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How Chicago Artists are Coping with the New Coronavirus Economy

Some businesses deemed essential are staying open as Gov. J.B. Pritzker orders residents across the state to stay home and help prevent spread of the novel coronavirus. But how are mom-and-pop operations weathering the storm? 
Among the many theaters, show halls and public venues to close in Chicago amid the pandemic is the family owned Chopin Theatre in Wicker Park. It was celebrating its 30-year anniversary before it was forced to close its doors to the public.
“Across the entire building there are about 500 different things happening, artistic events happening across the year,” said Lela Dyrkacz, who owns the theater with her husband Zygmunt Dyrkacz. “Primarily theater, but then there are literary events, music events and classical and jazz concerts.”
One of those events includes the original show “Verboten,” from the House Theatre of Chicago (the show was recently featured on “Chicago Tonight”) which had just announced an extend run. Despite these unpredicted hardships, the owners of the Chopin say one of their biggest concerns is for the production companies they work with year-round.

“We put everything we have into it personally,” Dyrkacz says. “So of course we’re worried about our viability, but we also have so many people that count on this institution being open, so we’re thinking about them too, and how we can be helpful.”
Producing artistic director Derek Van Barham of Kokandy Productions is one of the companies that performs at the Chopin Theatre. Their production “Hundred Days” had to close on its opening night. Nonetheless, Van Barham says he’s grateful for the Chopin’s dedication to their community.
“It’s been nice in the arts world for the past couple of days, just sort of seeing that step by step of self-preservation,” Van Barham said. “But also opening up to that broader big picture, ‘Oh, everyone’s hurting, everyone’s sort of in the same moment together,’ and seeing the way people start to look out for each other is very nice and very encouraging.”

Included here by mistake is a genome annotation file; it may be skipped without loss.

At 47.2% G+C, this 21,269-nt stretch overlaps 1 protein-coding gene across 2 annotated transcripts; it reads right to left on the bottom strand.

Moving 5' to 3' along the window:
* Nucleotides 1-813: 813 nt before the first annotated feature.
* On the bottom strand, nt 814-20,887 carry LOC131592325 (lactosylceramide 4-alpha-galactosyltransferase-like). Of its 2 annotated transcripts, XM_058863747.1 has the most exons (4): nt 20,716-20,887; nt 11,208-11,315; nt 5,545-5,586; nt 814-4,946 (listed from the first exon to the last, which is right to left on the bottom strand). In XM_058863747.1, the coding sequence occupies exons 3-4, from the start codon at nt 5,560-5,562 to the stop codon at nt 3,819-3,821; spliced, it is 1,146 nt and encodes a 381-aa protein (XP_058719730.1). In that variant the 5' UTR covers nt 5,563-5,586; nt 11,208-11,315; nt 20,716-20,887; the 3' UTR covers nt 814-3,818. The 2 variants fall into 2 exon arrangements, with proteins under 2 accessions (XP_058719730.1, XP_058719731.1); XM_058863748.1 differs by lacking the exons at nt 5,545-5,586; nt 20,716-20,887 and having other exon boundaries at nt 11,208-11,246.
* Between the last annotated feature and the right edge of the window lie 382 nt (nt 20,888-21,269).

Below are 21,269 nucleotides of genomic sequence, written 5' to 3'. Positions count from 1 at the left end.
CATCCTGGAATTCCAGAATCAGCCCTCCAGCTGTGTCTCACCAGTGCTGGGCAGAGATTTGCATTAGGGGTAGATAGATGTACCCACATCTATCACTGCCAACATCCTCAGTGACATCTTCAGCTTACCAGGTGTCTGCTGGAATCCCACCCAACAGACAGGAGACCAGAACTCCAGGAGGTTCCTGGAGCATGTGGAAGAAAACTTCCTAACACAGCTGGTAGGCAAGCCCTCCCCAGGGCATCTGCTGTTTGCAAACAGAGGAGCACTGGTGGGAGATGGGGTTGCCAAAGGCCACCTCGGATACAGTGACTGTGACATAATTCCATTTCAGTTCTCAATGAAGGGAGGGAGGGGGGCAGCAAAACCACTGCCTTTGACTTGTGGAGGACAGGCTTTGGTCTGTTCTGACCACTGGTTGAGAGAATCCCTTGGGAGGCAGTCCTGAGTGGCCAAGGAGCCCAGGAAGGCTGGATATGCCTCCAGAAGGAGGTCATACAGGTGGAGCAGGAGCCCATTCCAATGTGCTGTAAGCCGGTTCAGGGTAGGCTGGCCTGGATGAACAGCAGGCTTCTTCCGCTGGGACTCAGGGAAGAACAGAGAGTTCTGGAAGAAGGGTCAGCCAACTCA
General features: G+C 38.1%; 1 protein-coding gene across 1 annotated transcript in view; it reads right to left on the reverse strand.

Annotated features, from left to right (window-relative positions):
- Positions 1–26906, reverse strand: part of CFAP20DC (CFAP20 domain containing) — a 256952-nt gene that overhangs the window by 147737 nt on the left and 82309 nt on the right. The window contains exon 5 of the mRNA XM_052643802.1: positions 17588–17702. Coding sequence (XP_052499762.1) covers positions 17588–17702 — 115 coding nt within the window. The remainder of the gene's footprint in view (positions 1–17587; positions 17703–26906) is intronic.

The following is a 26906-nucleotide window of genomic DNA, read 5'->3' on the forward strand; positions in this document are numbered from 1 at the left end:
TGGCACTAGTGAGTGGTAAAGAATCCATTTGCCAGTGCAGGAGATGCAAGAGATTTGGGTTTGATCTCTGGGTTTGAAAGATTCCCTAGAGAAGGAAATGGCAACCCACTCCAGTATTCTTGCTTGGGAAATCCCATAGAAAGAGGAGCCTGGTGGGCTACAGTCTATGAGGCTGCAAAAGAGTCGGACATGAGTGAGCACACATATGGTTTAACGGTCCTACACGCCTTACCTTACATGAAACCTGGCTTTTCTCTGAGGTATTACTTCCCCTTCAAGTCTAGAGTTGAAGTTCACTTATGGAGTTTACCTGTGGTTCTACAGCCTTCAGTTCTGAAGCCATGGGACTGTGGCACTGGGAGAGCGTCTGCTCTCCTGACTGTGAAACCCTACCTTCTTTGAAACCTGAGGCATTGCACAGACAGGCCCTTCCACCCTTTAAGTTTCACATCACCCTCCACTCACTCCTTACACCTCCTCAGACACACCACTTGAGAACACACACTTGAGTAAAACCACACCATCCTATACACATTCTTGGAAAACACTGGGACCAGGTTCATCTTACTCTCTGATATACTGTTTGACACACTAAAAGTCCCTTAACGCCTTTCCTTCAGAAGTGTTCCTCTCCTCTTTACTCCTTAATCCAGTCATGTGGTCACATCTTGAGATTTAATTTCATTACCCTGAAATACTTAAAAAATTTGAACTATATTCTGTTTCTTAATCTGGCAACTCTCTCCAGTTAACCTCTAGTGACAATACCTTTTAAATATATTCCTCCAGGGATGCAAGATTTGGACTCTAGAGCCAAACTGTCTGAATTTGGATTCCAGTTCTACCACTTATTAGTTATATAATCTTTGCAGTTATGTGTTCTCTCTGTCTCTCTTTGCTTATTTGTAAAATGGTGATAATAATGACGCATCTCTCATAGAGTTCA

Community is something independent photographer Chris Costoso also relies on as he faces financial hardships after purchasing a new storefront just three weeks ago for his business, Impact Images Studio.
"This is the extension of the studio, the new location,” Costoso said. “You can tell everything just, like, froze and put us to a stop.”
With an extensive photography background, Costoso now worries about how he’ll be able to continue the momentum.  

“My name got out there in Chicago and the Hispanic community and I started doing more Latin events in Chicago. From there I became Bill Daley’s campaign photographer, then shortly after that I became Mayor Lightfoot’s photographer for a short period of time. I think in the Hispanic community … a lot of people know who I am because of everything I’ve done in Chicago. But I feel even that, at this time, people want to make sure they have toilet paper at home before they have a nice picture by Chris at home.”
Costoso is also worried about how he’ll continue to pay his staff of seven.
“We’ve just been creating content and getting creative with this content to be able to book something,” he said. “The past couple of days we got three bookings and they came out of nowhere and we were like ‘Yeah!’ It’s kind of like a celebration.”
As both neighborhood businesses work to stay afloat despite a lack of income, Dyrkacz, at the Chopin Theatre, says they hope the community realizes how important their support is.
“Theaters are kind of economic drivers in neighborhoods,” Dyrkacz said. “So someone will come to see a show and then maybe they’ll stop at a restaurant. So it’s really important for local and small businesses to be supported.”
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